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Jul 22, 2016

Redefining the BBC News core experience

TL;DR: Over the last 4 years, the BBC News core experience has been transformed from a speedy 21KB page into a slow & bloated 685KB monster. This was in part due to a lack of performance monitoring and 4 years of feature creep, but also due to a lack of performance-oriented culture throughout the business.

I created a lightweight prototype of the BBC News core experience which demonstrates that focusing on the content first and foremost can result in an extremely fast page. I want the BBC and other websites to rethink what the core experience means, and experiment with giving users the power to define their own experience.

In the beginning of 2012 the BBC Responsive News team wrote about how they provide a “core experience” for users by default, and then progressively enhance the page if the browser cuts the mustard. At the time, this was cutting edge. They were able to build pages that worked on practically any browser without compromising the experience for users on modern browsers. To quote directly from the Responsive News blog:

The first tier of support we call the core experience. This works on everything. I’ve seen it work on a Nokia E65, a Blackberry OS4, Kindle 1, a HTC Touch 2 running Win Mobile 6.5, a Samsung U900 Soul, a Commodore Vic20, my nan’s slipper and a toaster just sellotaped to a TV. Likewise, GoogleBot, text-browsers like Lynx, folks that disable JavaScript and so on are all assured a good level of service.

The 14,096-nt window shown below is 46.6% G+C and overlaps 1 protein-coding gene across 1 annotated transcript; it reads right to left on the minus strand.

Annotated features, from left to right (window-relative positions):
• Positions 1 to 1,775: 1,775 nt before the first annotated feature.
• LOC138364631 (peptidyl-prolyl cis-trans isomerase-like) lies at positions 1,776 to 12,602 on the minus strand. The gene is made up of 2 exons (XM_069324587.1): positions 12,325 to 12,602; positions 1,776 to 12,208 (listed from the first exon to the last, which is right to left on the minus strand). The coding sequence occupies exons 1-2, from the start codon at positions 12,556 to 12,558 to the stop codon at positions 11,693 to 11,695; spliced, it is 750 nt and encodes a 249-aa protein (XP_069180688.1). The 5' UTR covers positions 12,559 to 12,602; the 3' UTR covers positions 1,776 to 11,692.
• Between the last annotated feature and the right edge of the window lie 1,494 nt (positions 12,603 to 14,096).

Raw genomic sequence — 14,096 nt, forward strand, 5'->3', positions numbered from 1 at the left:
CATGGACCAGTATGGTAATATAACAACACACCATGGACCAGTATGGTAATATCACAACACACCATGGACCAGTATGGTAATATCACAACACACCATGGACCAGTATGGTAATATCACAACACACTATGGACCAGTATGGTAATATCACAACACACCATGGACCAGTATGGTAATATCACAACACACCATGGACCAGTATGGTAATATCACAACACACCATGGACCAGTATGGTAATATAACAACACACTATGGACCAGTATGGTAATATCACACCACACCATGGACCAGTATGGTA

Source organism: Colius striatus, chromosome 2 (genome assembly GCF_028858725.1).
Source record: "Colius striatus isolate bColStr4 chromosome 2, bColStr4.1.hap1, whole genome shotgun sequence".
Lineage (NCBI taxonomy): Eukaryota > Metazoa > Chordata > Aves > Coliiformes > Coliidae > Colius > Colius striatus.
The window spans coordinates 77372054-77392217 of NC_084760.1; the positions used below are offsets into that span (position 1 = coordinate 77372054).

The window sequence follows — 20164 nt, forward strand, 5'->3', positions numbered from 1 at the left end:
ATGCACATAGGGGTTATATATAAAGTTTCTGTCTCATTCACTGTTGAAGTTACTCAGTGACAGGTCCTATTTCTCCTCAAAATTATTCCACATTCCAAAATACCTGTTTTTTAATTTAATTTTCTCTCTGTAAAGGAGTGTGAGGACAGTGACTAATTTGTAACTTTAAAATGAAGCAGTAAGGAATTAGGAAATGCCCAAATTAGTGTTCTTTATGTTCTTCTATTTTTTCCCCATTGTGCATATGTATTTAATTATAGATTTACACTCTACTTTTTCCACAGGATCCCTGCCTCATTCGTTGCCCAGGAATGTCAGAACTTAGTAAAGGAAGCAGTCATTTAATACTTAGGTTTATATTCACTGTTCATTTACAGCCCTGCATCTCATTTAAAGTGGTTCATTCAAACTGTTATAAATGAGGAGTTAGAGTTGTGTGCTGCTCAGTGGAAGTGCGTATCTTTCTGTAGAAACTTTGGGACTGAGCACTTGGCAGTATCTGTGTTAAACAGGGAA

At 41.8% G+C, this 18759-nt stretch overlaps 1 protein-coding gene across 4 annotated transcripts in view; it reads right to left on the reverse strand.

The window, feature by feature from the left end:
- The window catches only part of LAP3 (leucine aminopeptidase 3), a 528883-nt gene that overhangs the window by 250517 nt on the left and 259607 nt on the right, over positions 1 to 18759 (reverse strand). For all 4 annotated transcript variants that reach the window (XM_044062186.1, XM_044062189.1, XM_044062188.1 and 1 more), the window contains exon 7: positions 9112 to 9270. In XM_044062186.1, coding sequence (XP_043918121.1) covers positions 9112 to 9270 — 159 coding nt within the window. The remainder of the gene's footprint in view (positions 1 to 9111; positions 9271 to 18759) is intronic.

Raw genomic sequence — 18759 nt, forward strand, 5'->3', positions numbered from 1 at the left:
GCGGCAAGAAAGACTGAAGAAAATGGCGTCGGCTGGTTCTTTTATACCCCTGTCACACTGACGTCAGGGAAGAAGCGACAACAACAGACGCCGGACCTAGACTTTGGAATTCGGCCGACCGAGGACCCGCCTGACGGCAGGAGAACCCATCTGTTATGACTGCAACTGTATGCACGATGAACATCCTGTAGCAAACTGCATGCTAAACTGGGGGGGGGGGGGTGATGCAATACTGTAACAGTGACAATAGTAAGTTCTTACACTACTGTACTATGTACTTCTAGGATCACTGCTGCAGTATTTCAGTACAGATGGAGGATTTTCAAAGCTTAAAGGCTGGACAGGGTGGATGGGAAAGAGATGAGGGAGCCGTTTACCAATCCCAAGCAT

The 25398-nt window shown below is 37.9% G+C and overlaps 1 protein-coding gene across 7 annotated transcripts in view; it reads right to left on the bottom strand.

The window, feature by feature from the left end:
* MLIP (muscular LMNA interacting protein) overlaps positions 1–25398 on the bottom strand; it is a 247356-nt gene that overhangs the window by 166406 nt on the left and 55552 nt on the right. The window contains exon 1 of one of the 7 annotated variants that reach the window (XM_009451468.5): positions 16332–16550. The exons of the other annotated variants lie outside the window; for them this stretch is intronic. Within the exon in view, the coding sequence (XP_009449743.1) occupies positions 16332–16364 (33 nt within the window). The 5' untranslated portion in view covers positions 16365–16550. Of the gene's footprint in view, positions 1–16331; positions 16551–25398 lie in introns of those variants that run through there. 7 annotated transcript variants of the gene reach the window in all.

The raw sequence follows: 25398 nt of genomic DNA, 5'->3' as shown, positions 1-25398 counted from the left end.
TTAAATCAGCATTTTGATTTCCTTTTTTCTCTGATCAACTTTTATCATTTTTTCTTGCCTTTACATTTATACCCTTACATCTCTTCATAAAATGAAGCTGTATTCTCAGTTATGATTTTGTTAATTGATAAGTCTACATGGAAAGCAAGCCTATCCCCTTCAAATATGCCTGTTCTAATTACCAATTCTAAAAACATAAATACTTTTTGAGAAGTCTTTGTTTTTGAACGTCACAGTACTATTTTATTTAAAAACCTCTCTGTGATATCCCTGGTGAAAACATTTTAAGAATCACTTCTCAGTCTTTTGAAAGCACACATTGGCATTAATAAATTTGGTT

This technique is still in use today, and is an integral part of the front-end strategy for all modern BBC News pages. In 2012 it allowed the team to provide a fast and lightweight experience for users on low-end devices. 7 HTTP requests totalling 21KB was all it took to load the core experience of the BBC News front page. All users benefited from this fast initial page load, with modern browsers progressively enhancing the rest of the page after the content was loaded.

It has been over 4 years since the BBC News core experience was first built, and a lot has changed since then. Today, the core experience consists of 91 HTTP requests totalling 685KB – over 32x heavier than the original core experience. With JavaScript disabled this can be reduced to 137KB – still over 6x heavier.

The BBC News team is aware of their website’s shortcomings. Back in May 2015 I conducted a huge performance review which I’ve spoken about extensively both internally and externally (video). A lot of work has been done over the last year, and many of the issues mentioned in those slides have already been addressed. Despite this, the elephant in the room is still the core experience.

That’s why when BBC News ran an internal hack day (where people can form teams to work on whatever they like) I took the opportunity to totally redefine the BBC News core experience.